This episode stood in stark contrast to the Roosevelt era, when Americans felt that their President wanted them to join a union. FDR didn’t actually say that, and he was slightly annoyed with John Lewis of the United Mine Workers for claiming he did, but it was true that the U.S. government under Roosevelt not only tolerated unions, but actively promoted them as an instrument in a larger economic policy to stabilize the economy and promote domestic tranquility and shared prosperity following decades of punctuated but violent labor conflict.
Since Reagan, however, “[a] profound change in American capitalism—its swing from managerial capitalism to investor capitalism…has undercut workers and unions alike,” Greenhouse writes. Corporations used to proclaim the welfare of multiple stakeholders (workers, clients, society at large) as integral to their mission. That ethos changed in the 1980s and ‘90s as shareholder value became the only measure of success. And thanks to the mobility of capital, a CEO might not live in the same city as the plant he was squeezing.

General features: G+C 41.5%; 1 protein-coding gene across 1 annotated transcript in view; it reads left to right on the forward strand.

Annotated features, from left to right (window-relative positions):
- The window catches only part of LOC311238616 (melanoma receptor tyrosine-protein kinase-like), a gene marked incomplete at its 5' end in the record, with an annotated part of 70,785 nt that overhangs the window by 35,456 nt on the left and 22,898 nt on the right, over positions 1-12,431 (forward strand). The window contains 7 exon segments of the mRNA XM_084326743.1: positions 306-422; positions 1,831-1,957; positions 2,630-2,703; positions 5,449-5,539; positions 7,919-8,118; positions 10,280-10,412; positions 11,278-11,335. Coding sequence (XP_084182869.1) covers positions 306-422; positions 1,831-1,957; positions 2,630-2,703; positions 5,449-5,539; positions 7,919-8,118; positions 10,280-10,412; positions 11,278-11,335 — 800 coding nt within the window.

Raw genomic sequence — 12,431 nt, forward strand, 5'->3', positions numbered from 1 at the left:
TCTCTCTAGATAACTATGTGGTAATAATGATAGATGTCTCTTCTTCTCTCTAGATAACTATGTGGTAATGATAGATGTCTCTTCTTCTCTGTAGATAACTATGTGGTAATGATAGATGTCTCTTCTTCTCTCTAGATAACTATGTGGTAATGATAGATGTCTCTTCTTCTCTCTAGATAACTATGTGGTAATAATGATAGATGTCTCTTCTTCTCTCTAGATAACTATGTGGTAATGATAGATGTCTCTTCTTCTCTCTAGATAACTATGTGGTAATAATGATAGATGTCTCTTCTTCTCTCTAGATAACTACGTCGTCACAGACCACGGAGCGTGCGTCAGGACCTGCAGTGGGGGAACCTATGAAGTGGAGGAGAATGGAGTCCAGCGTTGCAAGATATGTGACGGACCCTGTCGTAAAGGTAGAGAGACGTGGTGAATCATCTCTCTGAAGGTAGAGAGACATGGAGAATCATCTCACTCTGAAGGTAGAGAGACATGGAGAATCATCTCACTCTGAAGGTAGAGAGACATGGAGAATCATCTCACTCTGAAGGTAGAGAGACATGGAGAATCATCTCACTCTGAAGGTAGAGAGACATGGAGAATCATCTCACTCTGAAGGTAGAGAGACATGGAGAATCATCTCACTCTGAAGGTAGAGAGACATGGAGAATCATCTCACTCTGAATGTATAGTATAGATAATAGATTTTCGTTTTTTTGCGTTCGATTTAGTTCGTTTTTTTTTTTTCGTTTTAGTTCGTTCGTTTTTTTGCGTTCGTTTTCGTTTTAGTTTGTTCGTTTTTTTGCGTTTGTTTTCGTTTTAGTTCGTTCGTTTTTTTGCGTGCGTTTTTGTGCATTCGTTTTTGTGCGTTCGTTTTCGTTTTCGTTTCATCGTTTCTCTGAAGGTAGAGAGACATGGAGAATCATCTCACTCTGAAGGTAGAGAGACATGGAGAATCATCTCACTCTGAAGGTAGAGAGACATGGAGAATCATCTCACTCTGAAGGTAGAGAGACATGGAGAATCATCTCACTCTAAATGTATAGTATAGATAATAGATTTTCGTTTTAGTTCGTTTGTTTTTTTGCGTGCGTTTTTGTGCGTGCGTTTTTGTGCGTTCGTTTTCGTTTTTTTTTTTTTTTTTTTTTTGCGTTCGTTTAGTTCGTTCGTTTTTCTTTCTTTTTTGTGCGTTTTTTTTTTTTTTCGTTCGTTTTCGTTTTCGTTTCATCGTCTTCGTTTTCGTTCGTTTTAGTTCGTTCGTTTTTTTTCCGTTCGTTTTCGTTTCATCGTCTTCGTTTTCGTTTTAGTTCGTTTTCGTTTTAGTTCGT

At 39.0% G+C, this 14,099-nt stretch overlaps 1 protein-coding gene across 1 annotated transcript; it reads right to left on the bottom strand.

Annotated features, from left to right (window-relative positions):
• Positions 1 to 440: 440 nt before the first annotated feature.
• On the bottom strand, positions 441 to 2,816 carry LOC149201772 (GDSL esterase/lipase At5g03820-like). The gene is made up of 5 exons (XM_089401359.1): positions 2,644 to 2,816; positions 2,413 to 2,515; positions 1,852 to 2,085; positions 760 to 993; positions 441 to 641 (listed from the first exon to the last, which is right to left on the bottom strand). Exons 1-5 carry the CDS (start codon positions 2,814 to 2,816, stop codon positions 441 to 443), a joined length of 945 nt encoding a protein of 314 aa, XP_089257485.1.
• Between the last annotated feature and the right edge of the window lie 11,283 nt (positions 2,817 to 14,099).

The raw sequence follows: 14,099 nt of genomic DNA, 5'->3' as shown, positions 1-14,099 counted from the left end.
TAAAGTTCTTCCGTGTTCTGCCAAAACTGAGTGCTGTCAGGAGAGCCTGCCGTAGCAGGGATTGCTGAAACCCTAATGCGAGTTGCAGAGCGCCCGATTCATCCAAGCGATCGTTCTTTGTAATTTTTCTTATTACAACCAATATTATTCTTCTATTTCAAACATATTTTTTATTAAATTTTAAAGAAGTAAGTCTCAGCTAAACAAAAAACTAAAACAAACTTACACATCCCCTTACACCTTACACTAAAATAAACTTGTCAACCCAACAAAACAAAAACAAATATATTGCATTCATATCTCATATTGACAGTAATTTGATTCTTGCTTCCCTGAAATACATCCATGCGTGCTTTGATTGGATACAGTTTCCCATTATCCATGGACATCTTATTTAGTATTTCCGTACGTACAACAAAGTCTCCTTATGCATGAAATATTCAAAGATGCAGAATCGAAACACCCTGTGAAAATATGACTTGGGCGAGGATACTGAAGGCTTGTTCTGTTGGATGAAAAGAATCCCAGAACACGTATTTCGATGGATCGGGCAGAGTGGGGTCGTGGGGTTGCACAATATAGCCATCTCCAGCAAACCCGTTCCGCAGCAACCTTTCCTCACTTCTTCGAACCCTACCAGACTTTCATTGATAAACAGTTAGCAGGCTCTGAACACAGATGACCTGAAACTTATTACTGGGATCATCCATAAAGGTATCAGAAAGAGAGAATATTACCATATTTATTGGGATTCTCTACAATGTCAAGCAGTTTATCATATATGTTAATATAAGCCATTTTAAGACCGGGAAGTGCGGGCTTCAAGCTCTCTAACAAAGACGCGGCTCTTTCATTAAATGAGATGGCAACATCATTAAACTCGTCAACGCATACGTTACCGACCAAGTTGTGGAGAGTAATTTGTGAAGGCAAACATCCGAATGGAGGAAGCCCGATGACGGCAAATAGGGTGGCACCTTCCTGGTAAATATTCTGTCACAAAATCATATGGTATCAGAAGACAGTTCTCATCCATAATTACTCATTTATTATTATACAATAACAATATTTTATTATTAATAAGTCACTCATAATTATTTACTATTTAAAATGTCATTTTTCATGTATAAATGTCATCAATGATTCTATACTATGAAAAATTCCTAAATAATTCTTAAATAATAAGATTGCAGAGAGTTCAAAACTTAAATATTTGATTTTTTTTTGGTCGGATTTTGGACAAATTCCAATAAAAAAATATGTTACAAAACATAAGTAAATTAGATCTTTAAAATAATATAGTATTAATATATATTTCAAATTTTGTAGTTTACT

Not surprisingly, the average Fortune 500 CEO made $14.5 million in 2018, which is 287 times as much as the average worker. In decades past, the children of plant owners and plant workers might go to school together, their families might worship at the same churches, they might shop at the same grocery store. Today, CEOs are so rich that they and their workers might as well live on separate planets. Walmart knows its low-wage workers depend on food stamps, but Walmart’s CEO Doug McMillon will probably never set foot in a grocery store where he might see his workers using them.